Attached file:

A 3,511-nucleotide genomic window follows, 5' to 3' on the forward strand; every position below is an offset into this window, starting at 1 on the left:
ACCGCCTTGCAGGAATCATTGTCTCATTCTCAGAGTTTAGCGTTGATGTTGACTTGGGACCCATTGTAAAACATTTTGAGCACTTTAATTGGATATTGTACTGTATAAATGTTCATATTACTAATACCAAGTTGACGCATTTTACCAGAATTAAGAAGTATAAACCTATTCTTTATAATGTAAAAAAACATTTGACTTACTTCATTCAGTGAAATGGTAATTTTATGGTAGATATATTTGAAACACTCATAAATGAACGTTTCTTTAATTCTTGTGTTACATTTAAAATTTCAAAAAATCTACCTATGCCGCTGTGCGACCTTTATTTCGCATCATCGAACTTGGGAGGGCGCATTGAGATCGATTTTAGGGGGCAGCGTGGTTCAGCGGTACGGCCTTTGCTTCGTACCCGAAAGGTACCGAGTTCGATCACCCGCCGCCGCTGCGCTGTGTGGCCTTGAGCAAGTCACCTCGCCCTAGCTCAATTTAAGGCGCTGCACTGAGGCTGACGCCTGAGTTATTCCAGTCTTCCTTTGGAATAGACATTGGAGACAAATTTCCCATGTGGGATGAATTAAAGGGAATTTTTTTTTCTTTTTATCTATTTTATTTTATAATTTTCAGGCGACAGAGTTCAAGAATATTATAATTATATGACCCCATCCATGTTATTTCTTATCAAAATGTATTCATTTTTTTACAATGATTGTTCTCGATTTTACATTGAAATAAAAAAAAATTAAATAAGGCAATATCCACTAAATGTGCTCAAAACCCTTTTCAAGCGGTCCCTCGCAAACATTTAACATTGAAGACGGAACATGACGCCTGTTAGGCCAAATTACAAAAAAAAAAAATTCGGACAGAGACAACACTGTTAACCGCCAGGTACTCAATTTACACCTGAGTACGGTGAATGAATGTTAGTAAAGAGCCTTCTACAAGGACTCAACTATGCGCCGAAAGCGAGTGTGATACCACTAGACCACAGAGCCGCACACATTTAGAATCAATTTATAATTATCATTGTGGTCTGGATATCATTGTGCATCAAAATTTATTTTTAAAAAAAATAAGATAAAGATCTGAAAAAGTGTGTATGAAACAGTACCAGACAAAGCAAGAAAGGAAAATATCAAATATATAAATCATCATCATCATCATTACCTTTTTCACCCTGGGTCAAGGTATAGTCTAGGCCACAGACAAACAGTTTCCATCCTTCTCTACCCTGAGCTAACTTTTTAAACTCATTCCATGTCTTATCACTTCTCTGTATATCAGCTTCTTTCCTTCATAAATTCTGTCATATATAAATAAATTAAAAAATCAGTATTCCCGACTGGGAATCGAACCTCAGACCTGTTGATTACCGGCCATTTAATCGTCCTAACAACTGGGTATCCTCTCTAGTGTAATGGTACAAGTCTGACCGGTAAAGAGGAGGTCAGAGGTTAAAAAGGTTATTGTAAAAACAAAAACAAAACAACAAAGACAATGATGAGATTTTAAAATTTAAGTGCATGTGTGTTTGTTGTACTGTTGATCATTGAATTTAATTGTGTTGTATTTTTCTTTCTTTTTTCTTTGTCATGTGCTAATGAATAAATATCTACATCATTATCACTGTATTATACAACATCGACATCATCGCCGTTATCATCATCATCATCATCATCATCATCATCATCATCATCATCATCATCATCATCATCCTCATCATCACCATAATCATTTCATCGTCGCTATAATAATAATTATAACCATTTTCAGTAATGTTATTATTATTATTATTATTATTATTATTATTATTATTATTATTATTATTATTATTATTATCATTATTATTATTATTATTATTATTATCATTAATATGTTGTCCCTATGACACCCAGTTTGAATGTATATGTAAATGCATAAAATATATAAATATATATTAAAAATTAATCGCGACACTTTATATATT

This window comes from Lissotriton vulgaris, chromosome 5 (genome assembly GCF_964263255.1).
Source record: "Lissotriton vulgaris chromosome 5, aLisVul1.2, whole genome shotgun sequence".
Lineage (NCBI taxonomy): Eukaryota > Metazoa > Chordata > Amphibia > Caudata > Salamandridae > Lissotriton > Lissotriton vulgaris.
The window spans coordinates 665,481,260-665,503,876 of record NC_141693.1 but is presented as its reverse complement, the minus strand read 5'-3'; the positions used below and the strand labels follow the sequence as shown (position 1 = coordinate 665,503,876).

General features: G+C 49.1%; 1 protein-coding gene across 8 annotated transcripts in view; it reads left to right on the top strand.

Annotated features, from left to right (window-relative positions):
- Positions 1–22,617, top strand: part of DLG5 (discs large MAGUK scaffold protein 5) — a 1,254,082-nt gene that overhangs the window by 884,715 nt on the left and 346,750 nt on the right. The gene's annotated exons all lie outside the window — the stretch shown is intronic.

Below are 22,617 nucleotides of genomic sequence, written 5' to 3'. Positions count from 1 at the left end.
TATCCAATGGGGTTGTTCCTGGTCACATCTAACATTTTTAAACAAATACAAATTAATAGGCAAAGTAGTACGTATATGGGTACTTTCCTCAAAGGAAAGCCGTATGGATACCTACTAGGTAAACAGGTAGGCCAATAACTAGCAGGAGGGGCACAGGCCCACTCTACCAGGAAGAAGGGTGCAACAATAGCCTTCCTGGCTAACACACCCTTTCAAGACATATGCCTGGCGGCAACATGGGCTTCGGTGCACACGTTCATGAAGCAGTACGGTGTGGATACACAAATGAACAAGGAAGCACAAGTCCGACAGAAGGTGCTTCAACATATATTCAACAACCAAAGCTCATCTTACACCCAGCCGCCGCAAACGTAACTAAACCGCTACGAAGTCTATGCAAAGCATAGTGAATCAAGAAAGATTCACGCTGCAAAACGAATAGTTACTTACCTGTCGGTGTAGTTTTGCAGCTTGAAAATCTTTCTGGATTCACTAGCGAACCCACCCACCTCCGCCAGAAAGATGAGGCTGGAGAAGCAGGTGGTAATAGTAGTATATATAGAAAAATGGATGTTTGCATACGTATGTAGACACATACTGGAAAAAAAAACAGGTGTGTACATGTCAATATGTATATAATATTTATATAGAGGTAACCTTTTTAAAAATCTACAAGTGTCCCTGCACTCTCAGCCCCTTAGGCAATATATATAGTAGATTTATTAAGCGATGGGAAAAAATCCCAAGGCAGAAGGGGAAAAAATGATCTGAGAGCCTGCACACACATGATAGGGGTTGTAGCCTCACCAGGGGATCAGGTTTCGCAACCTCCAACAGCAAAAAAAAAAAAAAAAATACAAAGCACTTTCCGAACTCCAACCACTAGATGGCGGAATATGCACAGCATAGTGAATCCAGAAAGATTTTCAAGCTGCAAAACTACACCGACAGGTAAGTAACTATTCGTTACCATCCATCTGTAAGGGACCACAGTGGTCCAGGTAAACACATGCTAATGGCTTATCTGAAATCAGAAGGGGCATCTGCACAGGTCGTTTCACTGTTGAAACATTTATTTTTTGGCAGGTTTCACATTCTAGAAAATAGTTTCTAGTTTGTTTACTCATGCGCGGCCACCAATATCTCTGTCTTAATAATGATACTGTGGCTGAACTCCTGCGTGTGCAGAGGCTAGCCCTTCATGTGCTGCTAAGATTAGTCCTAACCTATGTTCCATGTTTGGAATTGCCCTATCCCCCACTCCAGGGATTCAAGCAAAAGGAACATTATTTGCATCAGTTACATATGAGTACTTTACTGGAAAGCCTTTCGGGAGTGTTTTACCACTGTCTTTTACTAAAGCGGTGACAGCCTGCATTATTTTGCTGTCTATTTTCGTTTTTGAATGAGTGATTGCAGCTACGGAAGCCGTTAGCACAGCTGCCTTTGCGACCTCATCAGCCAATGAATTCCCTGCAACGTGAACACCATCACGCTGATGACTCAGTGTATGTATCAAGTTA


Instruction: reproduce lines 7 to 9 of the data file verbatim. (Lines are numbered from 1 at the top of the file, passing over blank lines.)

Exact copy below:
General features: G+C 49.1%; 1 protein-coding gene across 8 annotated transcripts in view; it reads left to right on the top strand.

Annotated features, from left to right (window-relative positions):
- Positions 1–22,617, top strand: part of DLG5 (discs large MAGUK scaffold protein 5) — a 1,254,082-nt gene that overhangs the window by 884,715 nt on the left and 346,750 nt on the right. The gene's annotated exons all lie outside the window — the stretch shown is intronic.